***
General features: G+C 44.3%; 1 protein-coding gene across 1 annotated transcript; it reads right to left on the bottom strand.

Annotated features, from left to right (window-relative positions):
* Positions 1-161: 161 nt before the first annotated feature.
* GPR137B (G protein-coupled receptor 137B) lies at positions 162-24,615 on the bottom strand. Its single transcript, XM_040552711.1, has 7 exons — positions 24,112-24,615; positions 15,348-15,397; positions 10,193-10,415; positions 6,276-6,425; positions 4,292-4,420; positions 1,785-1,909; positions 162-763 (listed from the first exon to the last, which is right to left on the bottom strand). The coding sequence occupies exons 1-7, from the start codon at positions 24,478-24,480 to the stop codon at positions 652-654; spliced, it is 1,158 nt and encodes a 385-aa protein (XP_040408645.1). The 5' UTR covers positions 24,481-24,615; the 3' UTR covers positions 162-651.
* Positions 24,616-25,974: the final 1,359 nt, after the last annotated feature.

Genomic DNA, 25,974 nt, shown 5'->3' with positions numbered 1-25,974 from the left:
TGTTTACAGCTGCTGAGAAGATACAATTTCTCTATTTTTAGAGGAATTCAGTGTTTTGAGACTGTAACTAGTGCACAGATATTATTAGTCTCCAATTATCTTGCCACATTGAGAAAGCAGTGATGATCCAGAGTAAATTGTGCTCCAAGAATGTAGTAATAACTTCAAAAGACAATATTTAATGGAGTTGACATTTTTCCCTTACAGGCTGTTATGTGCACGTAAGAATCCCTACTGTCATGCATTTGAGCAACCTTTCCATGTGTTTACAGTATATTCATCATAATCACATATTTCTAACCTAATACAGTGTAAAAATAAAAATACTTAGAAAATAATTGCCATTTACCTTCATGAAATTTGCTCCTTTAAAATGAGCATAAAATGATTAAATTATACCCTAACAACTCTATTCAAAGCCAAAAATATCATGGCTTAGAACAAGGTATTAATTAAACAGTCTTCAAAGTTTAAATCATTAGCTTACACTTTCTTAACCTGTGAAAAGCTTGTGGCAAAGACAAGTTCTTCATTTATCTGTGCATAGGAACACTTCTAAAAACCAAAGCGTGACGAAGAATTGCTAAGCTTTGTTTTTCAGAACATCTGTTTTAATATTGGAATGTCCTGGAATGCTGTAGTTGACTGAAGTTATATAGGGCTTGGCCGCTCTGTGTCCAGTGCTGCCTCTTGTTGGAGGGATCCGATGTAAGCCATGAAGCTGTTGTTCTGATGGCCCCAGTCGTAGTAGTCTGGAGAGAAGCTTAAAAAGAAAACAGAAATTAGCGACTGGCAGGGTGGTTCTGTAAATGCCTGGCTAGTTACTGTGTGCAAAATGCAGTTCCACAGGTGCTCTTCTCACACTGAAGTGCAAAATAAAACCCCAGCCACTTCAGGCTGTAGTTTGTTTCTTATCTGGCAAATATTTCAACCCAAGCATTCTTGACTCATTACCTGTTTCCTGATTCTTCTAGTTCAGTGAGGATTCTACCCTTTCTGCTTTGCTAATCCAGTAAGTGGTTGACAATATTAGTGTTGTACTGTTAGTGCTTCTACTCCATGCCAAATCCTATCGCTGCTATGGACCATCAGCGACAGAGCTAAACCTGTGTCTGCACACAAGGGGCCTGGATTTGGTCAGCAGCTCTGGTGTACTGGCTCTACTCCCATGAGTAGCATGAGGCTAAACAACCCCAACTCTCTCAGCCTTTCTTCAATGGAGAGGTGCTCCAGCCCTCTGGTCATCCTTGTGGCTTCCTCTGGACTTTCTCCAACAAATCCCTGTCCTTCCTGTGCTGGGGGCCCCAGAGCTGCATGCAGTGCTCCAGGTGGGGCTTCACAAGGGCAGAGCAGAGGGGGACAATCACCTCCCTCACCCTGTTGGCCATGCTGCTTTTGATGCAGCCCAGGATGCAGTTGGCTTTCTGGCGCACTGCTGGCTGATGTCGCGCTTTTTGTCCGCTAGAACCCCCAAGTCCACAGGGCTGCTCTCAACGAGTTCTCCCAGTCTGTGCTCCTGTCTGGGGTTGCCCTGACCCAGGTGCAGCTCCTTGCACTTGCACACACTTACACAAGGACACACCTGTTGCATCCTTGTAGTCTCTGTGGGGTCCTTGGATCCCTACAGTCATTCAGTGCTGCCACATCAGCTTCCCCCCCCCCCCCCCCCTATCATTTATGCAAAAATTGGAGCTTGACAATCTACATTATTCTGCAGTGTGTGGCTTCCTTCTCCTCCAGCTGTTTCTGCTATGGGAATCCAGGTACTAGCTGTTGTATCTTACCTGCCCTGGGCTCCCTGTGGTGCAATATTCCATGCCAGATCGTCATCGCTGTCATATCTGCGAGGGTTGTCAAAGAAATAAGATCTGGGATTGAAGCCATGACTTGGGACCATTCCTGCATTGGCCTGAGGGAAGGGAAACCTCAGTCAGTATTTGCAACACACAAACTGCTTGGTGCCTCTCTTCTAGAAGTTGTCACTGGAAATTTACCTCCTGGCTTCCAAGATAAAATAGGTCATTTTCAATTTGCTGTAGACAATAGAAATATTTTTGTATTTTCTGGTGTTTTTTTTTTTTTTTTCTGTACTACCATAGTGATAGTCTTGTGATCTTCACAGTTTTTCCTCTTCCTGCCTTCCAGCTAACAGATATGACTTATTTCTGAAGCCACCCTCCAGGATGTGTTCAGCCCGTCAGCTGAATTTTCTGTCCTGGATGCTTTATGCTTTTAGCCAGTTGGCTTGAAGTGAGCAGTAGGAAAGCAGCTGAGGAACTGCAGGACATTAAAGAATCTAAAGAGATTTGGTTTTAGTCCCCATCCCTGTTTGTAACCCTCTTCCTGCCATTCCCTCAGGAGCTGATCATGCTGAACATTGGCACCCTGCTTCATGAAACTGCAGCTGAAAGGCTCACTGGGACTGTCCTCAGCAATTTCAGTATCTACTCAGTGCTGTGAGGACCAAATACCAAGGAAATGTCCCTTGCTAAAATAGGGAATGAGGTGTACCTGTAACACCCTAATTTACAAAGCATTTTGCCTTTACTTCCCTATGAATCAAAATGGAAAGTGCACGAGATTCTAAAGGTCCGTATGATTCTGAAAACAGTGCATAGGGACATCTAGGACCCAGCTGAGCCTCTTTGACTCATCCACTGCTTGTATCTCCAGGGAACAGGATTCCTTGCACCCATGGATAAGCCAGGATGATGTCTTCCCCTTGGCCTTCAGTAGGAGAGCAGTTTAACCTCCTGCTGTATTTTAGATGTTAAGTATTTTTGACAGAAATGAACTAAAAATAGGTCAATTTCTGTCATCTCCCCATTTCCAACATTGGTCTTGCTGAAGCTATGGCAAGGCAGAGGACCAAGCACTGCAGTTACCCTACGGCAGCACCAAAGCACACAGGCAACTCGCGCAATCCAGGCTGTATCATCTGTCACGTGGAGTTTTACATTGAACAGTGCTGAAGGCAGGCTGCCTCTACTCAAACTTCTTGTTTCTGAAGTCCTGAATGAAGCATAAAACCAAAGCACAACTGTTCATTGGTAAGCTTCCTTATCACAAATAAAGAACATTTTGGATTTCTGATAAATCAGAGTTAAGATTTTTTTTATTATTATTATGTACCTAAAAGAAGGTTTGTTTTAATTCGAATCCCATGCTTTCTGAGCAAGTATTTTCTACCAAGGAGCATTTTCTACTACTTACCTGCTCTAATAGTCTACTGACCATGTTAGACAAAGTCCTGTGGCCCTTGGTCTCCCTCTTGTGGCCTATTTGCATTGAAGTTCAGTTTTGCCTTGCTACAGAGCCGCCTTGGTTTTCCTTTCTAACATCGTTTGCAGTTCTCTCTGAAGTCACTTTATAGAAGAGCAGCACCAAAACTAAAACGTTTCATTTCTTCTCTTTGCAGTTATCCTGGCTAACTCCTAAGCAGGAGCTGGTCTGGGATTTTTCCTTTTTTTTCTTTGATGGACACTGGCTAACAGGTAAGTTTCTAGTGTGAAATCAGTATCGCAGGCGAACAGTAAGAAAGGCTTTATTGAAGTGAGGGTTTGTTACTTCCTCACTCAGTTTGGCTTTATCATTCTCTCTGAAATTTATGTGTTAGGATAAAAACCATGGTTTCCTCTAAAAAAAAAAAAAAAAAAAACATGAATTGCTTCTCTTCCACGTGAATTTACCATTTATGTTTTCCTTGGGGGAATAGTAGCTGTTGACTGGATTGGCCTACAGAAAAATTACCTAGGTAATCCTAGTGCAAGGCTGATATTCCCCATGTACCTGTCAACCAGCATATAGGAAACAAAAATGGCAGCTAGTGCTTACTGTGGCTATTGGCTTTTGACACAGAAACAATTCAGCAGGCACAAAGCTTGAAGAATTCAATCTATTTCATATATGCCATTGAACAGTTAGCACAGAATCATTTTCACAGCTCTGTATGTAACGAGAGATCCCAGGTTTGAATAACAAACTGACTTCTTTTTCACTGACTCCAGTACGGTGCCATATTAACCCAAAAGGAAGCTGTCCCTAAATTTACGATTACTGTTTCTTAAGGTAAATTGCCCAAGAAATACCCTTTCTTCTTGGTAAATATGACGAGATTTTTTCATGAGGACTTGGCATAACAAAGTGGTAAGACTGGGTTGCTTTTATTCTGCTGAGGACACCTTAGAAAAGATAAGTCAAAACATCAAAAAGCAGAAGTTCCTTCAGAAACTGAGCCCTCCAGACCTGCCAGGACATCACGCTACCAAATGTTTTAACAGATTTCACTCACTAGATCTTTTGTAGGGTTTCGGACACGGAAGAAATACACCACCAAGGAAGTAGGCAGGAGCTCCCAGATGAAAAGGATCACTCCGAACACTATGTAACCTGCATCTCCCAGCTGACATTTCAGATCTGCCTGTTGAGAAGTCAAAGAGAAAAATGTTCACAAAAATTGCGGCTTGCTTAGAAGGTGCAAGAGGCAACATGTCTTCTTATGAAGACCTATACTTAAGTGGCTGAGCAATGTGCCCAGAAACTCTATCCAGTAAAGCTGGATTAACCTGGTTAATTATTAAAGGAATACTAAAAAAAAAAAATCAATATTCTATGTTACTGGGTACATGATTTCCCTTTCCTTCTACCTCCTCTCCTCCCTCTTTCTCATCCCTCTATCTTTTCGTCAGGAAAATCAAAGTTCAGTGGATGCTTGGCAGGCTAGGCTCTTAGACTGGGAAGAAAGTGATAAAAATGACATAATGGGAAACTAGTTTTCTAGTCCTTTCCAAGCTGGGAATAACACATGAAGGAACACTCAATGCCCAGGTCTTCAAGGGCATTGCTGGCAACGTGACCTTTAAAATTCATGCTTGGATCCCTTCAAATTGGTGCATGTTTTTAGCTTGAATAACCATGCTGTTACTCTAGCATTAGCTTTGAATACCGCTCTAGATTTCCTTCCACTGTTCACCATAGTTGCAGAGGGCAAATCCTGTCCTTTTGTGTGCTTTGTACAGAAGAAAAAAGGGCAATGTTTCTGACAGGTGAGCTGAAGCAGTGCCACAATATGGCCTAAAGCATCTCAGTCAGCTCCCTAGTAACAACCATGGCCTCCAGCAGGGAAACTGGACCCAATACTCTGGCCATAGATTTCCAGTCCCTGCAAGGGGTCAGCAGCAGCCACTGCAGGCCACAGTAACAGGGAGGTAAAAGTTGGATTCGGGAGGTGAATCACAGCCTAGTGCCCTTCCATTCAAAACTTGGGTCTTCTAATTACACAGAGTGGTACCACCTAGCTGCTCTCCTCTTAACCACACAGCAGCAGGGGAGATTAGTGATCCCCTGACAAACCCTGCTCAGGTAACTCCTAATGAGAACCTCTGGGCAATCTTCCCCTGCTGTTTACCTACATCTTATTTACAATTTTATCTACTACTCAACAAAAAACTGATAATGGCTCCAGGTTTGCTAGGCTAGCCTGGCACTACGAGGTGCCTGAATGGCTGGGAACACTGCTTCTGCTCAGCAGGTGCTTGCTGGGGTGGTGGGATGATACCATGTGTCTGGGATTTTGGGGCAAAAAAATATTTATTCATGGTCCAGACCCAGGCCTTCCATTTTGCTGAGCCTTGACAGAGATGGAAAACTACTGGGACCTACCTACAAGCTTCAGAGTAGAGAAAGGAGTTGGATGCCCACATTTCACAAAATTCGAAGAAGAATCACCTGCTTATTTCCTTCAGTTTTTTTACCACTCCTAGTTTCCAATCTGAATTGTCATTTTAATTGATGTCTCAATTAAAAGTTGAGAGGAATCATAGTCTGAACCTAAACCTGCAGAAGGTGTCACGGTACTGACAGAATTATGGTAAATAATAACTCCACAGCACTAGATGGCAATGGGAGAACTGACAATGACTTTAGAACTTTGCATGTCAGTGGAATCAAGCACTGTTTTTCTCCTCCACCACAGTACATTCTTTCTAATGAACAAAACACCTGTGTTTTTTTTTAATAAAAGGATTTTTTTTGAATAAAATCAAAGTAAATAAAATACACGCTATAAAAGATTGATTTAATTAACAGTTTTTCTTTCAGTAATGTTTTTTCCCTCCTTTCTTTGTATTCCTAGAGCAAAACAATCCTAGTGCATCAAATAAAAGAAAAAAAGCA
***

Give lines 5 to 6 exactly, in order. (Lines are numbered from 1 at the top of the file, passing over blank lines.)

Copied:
* Positions 24,616-25,974: the final 1,359 nt, after the last annotated feature.

Genomic DNA, 25,974 nt, shown 5'->3' with positions numbered 1-25,974 from the left: